Sunday, May 26, 2013

A closer look at Ed FitzGerald's FBI career

Greater Clevelanders know Ed FitzGerald as the Cuyahoga County executive and former mayor of Lakewood.

But as he introduces himself to all Ohioans as a candidate for governor, FitzGerald gives at least equal billing to his past as an FBI special agent, a job he held for three years in the 1990s. When he invited supporters to his campaign kickoff last month, he emphasized his FBI past without even noting his current role as leader of the state's most populous county.

FitzGerald, a Democrat, clearly hopes a crime-fighting image can help carry him past Republican incumbent John Kasich next year. Though this is not the first time FitzGerald's FBI years have been a key talking point in his climb up the political ladder, specific details about his work at the Chicago field office have been scarce -- until now.

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Friday, May 10, 2013

The rescue of Amanda Berry, Gina DeJesus and Michelle Knight: 30 minutes that ended a decade of nightmares

Written and reported with Harlan Spector

CLEVELAND, Ohio -- Evenings like this are as good as it gets on Seymour Avenue.

Goldilocks temperatures are perfect for a bike ride or for sitting out on the porch with friends. Perhaps a neighbor will fire up the grill. The smell of barbecue and the beats of salsa music soon might trickle out on to this short side street in one of Cleveland's many working-poor communities. It's mid-spring. The sun won't fade for at least another couple of hours.

For a few moments, everything is pleasant. Then comes the horrifying cry for help.
What happens over the next half-hour becomes worldwide news. Neighbors and police officers free three missing women and a child from years of abuse. Police arrest the accused abductor a half-mile away at a fast-food restaurant.

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Thursday, May 2, 2013

Ed FitzGerald accuses Gov. John Kasich of pay-to-play politics: PolitiFact Ohio

The 2014 race for governor is off to a punchy start.

PolitiFact Ohio told you Wednesday about the early attacks that Republican allies of incumbent John Kasich hope will stick against his likely Democratic challenger, Ed FitzGerald.

Essentially, the GOP has
seized on FitzGerald’s bystander status in the federal investigation of Cuyahoga County government and wrongly branded the first-term county executive as corrupt. It’s an attack that cuts directly at FitzGerald’s efforts to project a law-and-order image.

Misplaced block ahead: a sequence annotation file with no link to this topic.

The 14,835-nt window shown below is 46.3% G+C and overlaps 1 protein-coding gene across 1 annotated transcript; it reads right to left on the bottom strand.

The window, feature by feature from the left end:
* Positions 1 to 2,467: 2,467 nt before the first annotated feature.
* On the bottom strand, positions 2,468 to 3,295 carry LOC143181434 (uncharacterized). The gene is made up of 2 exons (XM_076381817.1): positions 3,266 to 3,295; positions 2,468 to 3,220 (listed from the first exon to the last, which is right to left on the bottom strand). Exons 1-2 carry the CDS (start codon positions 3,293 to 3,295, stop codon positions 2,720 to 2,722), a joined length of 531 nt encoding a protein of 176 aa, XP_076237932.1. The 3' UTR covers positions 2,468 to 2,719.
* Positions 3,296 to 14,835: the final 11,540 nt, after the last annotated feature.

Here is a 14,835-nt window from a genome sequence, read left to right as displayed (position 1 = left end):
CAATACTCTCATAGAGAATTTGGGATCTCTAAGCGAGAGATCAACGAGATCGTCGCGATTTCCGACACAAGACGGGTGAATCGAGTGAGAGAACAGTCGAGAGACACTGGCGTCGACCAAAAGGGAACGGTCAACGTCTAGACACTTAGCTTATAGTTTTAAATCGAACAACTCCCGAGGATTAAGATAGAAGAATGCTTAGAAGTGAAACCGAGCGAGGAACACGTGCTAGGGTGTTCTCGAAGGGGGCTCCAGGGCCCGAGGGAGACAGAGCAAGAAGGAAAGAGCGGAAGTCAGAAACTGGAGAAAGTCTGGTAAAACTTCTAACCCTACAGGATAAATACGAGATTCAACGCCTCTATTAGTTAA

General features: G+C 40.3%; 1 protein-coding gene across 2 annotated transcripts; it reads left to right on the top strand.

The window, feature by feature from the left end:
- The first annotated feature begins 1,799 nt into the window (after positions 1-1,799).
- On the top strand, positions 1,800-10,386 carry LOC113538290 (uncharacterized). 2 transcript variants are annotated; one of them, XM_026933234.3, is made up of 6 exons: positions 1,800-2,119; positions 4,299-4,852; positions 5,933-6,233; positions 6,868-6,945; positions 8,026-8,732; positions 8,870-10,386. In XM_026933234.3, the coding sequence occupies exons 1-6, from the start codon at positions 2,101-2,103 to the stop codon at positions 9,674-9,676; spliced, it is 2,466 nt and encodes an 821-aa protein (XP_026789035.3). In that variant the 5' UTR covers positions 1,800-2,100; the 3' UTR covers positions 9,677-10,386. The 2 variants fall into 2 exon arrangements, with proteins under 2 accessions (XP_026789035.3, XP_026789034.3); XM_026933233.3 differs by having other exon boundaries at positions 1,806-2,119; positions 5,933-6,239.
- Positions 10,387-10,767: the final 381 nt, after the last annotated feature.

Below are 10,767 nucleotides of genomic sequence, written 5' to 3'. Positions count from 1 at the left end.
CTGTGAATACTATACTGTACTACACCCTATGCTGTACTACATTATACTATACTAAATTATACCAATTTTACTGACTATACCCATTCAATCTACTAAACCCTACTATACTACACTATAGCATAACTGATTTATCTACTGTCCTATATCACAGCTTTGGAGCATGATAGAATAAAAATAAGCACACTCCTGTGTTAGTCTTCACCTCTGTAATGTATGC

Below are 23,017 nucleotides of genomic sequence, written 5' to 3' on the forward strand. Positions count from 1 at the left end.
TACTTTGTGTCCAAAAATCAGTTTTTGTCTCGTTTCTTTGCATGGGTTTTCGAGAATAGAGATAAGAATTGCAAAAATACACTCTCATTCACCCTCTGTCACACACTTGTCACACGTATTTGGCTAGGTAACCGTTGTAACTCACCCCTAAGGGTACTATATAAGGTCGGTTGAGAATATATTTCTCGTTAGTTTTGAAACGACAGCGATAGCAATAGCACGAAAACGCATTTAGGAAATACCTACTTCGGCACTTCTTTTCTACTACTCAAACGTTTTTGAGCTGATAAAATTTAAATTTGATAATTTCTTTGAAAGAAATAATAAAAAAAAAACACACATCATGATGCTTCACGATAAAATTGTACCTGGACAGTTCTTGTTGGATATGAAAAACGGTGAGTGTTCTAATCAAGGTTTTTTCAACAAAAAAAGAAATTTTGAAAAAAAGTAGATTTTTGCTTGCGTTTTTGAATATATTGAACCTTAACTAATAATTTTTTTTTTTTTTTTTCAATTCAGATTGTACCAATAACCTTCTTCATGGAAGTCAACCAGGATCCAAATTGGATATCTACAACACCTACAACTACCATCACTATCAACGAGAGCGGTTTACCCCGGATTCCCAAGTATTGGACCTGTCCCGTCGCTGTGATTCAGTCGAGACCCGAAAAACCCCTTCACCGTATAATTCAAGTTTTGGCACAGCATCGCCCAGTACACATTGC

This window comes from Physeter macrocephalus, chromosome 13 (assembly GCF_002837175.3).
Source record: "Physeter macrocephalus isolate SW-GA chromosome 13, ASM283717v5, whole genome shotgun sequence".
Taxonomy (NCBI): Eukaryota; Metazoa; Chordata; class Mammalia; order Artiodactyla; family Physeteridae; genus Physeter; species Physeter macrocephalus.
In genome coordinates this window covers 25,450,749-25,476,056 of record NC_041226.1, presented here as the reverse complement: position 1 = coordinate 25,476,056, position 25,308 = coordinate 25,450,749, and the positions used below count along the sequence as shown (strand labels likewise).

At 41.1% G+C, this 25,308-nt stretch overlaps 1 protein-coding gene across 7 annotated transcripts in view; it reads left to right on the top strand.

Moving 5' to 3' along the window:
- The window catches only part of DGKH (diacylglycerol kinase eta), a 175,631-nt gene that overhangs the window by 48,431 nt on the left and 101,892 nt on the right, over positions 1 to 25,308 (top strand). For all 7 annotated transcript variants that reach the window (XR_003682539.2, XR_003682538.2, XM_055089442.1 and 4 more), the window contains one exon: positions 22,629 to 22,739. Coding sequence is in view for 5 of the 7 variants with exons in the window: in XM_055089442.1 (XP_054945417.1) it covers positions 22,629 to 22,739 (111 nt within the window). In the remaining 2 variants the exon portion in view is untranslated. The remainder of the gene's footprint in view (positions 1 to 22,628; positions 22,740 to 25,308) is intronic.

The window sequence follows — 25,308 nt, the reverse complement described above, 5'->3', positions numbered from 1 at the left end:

But FitzGerald is using similar rhetoric in his attempt to draw contrasts with Kasich.

"We need a governor who will stand up for middle-class families, for women’s rights and for good paying jobs," FitzGerald wrote last month when inviting supporters to his campaign kickoffs in Cleveland, Columbus and Cincinnati. "Ohioans want an end to pay-to-play politics, rampant cronyism and wasteful spending of our tax dollars on corporate donors and political perks."

Jon Thompson, a spokesman for the Republican Governors Association, pointed to that statement this week as PolitiFact Ohio was evaluating his group’s claim that FitzGerald, the former mayor of Lakewood, represented a "brand of pay-to-play and corruption politics."

The he-started-it defense is not acceptable when dealing with dishonesty. The RGA statement earned a Pants On Fire rating on our Truth-O-Meter. But what’s good for the goose is good for the gander, so PolitiFact Ohio today is taking a closer look at FitzGerald’s "pay-to-play" claim.

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Wednesday, May 1, 2013

Republican Governors Association portrays Ed FitzGerald as a 'pay-to-play' politician: PolitiFact Ohio

Before officially declaring his candidacy for governor last week, Cuyahoga County Executive Ed FitzGerald spent months preparing for his run against Republican incumbent John Kasich.

Kasich’s allies have been preparing for FitzGerald nearly as long.

There is little doubt FitzGerald will trade heavily on his experience as an FBI agent and his reputation for turning the page on a corrupt chapter of county government. But the GOP prefers to focus on FitzGerald’s largely inconsequential mention as "Public Official 14" in the indictment of Jimmy Dimora, the county commissioner later convicted on racketeering and other charges.

Consider how the Republican Governors Association (RGA) welcomed FitzGerald to the race.
"After failing to recruit a more experienced candidate, Democrats are now stuck with Ed FitzGerald’s brand of pay-to-play and corruption politics," said Executive Director Phil Cox.
PolitiFact Ohio decided this was a good time to reexamine FitzGerald’s tangential connections to the widespread federal investigation of county corruption.
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